Theater for the New
City (TNC) joined with La
Piccola Brigata of L'Aquila for a theater exchange in the 1988-1989
theater season. The Italian company brought a realistic play by
a local author to TNC and Crystal Field, Artistic Director of TNC,
wrote and directed a play that she thought would tour well in Italy.
It was a vaudeville musical, "One Director Against His Cast,"
filled 1920s songs, Smith-and-Dale routines and physical comedy.
We flew to Rome via Alitalia and rode by chartered bus to the ancient
walled city of L'Aquila, capital city of Abruzzi, where we spent
about two weeks as guests of the Italian company and the citizens
of the town.
publicity photo, staged in the Piccola Brigata's rehearsal studio,
was taken to publicize the show in the local newspapers. It
shows Crystal Field and me (center), surrounded by members of
the TNC company, in the musical number, "Get Out and Get
Under." The photo was probably snapped by Arthur Abrams,
our musical director, using my camera.
to the city of L'Aquila, Italy, 1989 (entering the city from
the north). We drove through this gate to enter the walled city
on a chartered bus that picked us up at Fumicino Airport in
Gate from the inside, going toward Via Roma. Note the blue
cast in this photo. That was due to the high elevation of
the city, which tends to make photographs blue.
Some of us slept as guests in the homes of
members of the Italian troupe, but most of us were lodged in the
Grande Albergo (Grand Hotel) in the center of the city. It was a
very old hotel, with plain rooms and no private baths, but it was
the best we could afford. There was a telephone in the lobby. The
hotel's atmosphere was like a prewar scene from Lina Wertmuller's
"Seven Beauties" or any number of Fellini films, and memories
of Italian films flashed though my mind throughout my stay.
|Lobby of Grande
Albergo (Grand Hotel) in L'Aquila.
|Grotto seen from
the lobby windows (to your right in the picture above).
I couldn't carry much camera equipment since
we traveled light on personal possessions. (We packed our props,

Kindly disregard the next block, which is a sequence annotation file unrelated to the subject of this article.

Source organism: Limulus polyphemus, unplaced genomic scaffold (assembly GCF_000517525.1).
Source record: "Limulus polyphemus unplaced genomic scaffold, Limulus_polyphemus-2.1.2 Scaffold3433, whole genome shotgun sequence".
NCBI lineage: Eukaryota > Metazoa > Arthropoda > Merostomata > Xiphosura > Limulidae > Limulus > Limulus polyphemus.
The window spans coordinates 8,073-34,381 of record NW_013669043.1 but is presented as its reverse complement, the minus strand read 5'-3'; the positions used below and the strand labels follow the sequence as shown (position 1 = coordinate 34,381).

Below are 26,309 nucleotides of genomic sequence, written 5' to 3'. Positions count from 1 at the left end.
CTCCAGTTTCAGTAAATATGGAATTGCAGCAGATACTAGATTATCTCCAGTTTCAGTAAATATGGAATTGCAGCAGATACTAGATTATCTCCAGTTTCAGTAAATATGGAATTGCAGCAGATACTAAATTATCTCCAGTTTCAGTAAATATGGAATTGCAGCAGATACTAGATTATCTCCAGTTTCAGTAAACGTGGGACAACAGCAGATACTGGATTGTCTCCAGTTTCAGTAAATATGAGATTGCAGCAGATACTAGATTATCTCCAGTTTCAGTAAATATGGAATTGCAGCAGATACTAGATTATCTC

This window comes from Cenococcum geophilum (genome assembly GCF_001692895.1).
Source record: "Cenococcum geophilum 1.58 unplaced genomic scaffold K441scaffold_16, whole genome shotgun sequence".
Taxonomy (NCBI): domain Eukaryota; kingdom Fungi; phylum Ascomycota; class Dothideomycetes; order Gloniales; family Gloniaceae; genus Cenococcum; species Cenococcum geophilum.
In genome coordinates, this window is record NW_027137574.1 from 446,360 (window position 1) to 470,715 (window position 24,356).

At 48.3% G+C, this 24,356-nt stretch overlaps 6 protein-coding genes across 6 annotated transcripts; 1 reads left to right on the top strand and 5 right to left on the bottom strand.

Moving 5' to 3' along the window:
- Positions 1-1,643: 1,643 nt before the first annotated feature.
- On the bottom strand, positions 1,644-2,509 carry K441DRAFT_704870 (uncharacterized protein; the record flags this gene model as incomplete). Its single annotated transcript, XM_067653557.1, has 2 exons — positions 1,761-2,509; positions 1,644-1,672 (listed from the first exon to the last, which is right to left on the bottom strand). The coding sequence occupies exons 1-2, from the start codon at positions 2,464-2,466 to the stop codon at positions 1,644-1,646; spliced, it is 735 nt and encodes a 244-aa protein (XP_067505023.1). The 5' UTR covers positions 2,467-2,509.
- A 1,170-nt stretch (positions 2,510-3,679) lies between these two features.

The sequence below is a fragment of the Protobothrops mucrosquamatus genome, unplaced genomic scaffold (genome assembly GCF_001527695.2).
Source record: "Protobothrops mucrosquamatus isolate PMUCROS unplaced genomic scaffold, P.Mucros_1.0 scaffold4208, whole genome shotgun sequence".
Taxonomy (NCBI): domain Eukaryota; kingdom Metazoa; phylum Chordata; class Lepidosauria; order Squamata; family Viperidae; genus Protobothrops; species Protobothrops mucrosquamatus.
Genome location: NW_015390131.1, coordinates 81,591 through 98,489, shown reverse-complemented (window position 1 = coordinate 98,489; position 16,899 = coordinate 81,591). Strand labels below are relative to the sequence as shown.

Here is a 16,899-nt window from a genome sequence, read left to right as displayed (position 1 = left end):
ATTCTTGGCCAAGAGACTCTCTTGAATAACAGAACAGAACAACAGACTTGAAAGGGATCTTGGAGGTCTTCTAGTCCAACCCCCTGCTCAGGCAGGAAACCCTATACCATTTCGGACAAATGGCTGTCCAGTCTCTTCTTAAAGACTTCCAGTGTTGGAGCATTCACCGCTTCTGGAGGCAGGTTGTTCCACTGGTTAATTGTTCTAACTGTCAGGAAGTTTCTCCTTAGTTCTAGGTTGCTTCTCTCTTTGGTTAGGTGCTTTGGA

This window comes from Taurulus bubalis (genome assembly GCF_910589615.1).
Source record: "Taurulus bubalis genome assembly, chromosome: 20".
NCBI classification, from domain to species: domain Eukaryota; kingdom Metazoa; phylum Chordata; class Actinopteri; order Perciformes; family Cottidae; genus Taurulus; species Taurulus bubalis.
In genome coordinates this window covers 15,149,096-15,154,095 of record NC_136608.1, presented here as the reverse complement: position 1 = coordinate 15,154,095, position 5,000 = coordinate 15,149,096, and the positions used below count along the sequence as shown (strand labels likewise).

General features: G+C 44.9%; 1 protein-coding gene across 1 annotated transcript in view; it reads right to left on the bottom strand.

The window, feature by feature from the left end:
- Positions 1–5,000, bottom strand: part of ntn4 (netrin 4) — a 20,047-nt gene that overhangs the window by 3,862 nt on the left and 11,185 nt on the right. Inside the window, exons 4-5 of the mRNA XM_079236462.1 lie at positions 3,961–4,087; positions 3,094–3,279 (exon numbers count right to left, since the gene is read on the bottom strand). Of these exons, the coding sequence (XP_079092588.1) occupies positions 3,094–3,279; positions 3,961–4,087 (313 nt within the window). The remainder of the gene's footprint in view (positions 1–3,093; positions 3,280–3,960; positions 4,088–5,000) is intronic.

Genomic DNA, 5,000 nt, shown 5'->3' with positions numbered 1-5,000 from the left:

sets and costumes in our luggage.) I brought only one camera--my
Leica CL with a 40mm f2.0 normal lens and a 90mm f2.8 mild telephoto.
But I knew from experience that my color correcting kit would be
needed in such high elevations as this mountain city. I used a color
meter and color correcting diopter filters, including ultraviolet
filters, in most of my daytime shots.
Despite these precautions, the high elevation
of the city tended to make many photographs blue. Other photos turned
out violet because of the prevalence of ultraviolet light on cloudy
Over the years, color shift in the slides
has become another problem. My slides were carefully stored, but
time has caused some changes in them. In scanning them, I have tried
to restore them to the colors I remember. (I'm a perfectionist when
it comes to color.) But I have been largely unsuccessful in replicating
the delicate yellow of many walls and the neutral grey of many old
stone structures that live on in my mind's eye.
Most of these pictures were taken with Kodachrome
200 film. My Agfachrome 100 slides were slightly better at capturing
the yellow tones of Italy, but this and other E-6 films are not
archival. My E-6 slides have not retained their colors too well
over the years. I shot no print film. The only black and white I
shot was the publicity picture you see above.